On a day when most of Washington seemed happy to sacrifice national interest to political gain, it was refreshing to meet with a politician who had done the opposite.
Yoshihiko Noda was briefly Japan’s prime minister—he served for 482 days, he told me, but who’s counting?—and during his tenure took several decisions that he knew might harm his electoral prospects but that he believed were essential to Japan’s future. Probably the most difficult was an increase in the consumption tax intended to shore up Japan’s social security program. Noda told me that Japan’s underfunded pension system, before his reform, was placing a greater and greater burden on future workers.
“My decision was for the benefit of future generations,” he said. “Of course, current generations are my voters. But if I always tend to the current generation, it will put future generations in a weak position.”
As Noda noted, the challenge isn’t unique to Japan. The United States, as the Congressional Budget Office recently reported, is headed for larger and larger debt. Neither President Obama nor his Republican opponents have dared to embrace reforms that might discomfit their voters. Depressingly, they are fighting now over short-term budget extensions that, even if adopted, will do nothing to improve the nation’s fiscal position.
“Democracy is historically-proven to be the best political system,” Noda said in a speech to the U.N. General Assembly a year ago, when he was still prime minister. “However, we are faced with the enormous challenge of whether or not democracy can serve as a system to keep fairness between generations across the globe. Under the parliamentary democracy, comprised of representatives serving people living now, there are no guarantees when it comes to properly representing the interests of future generations. The structure invites politics that burden silent future generations and puts problems off.”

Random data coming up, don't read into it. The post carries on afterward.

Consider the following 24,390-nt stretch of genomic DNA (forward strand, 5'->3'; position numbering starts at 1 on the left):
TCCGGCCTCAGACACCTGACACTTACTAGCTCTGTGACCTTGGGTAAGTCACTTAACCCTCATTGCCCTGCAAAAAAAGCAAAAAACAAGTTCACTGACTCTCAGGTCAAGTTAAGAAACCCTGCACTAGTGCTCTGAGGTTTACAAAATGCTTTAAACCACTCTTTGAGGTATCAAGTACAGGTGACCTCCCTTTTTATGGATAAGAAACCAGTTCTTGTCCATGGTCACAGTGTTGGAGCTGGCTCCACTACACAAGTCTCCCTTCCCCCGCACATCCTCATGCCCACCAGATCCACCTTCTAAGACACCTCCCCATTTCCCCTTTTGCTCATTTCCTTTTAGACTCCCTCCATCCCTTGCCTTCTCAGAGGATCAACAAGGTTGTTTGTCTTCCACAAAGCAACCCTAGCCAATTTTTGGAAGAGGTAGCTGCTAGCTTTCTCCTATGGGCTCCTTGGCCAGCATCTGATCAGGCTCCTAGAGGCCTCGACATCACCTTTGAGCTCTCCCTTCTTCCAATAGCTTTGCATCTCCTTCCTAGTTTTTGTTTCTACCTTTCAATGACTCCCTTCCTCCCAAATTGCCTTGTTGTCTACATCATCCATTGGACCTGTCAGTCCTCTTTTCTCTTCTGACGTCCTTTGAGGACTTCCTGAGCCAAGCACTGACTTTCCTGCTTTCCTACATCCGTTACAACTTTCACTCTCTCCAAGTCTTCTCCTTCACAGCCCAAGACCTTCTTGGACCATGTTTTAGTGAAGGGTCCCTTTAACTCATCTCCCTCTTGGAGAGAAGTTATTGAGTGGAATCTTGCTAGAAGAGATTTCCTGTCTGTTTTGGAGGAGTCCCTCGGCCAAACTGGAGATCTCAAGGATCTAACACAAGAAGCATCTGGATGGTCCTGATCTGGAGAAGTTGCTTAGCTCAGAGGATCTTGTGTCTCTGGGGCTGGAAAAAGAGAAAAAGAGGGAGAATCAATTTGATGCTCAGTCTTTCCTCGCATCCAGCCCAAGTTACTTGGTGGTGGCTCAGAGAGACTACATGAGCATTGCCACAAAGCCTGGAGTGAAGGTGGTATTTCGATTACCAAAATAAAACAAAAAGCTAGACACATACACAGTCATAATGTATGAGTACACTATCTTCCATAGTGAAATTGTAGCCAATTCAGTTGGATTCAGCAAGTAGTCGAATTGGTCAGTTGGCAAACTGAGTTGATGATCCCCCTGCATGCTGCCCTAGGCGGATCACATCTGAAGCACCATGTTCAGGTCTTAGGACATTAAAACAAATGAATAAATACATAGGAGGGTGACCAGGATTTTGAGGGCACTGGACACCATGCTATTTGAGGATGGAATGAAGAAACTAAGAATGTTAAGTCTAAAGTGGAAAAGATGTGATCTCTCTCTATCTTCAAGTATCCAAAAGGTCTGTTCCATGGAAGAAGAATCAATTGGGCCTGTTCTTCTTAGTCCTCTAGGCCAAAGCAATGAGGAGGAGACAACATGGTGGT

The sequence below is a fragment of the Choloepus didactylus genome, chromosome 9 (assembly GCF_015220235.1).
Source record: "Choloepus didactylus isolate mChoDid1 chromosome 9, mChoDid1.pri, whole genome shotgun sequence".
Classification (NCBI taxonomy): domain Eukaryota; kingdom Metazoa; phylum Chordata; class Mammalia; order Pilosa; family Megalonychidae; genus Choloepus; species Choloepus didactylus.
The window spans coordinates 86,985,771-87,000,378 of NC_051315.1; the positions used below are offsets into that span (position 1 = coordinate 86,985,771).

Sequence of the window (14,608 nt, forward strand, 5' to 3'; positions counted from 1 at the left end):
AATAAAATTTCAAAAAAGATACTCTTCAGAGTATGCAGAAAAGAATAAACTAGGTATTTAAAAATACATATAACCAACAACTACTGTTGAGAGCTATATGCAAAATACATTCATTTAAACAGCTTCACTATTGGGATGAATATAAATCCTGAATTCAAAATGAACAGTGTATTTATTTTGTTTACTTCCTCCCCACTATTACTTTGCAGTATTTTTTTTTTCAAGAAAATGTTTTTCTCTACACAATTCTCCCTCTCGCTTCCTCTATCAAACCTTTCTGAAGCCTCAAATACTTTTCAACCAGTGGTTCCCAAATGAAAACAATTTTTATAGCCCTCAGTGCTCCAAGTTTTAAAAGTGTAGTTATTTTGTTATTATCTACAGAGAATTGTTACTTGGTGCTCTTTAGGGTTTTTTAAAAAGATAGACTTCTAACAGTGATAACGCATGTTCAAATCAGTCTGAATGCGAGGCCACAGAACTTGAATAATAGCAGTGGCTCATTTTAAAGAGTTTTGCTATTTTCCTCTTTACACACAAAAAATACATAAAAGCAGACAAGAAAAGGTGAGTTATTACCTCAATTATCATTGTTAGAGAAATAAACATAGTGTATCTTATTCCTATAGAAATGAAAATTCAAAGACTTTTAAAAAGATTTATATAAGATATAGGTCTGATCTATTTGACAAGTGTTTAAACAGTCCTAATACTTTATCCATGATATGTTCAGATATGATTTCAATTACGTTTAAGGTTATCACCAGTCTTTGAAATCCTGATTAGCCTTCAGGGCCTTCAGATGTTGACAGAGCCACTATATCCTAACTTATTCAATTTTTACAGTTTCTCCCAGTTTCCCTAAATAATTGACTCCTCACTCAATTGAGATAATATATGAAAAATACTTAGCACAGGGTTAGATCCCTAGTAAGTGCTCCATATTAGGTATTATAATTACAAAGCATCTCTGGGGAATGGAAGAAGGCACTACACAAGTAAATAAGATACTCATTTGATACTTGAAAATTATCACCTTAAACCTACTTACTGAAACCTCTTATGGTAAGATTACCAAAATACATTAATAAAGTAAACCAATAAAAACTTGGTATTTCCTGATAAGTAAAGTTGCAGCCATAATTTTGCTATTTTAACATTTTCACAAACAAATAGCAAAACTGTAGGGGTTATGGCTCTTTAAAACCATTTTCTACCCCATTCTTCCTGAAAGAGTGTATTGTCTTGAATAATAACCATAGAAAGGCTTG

Three months after delivering that address, Noda and his Democratic Party of Japan conceded defeat to Shinzo Abe and his Liberal Democratic Party. The tax increase wasn’t the only cause. Noda had succeeded two prime ministers from his party who had failed to deliver much, and he had to grapple with the challenge of reconstruction after the 2011 triple whammy of earthquake, tsunami and nuclear power plant failure.
But the tax hike certainly hurt, Noda said. He also said he has no regrets on that score.
“I felt that was the necessary decision for me to make as a national leader,” Noda said. “I will leave it to history to decide whether it was right or not.”
That may not provide much encouragement to American politicians wrestling with hard decisions. But then there’s this: Prime Minister Abe, who defeated Noda, himself had been turned out of office a few years earlier. Noda too might someday make a comeback. When I asked him about that, he would only say, “I don’t think that far ahead.”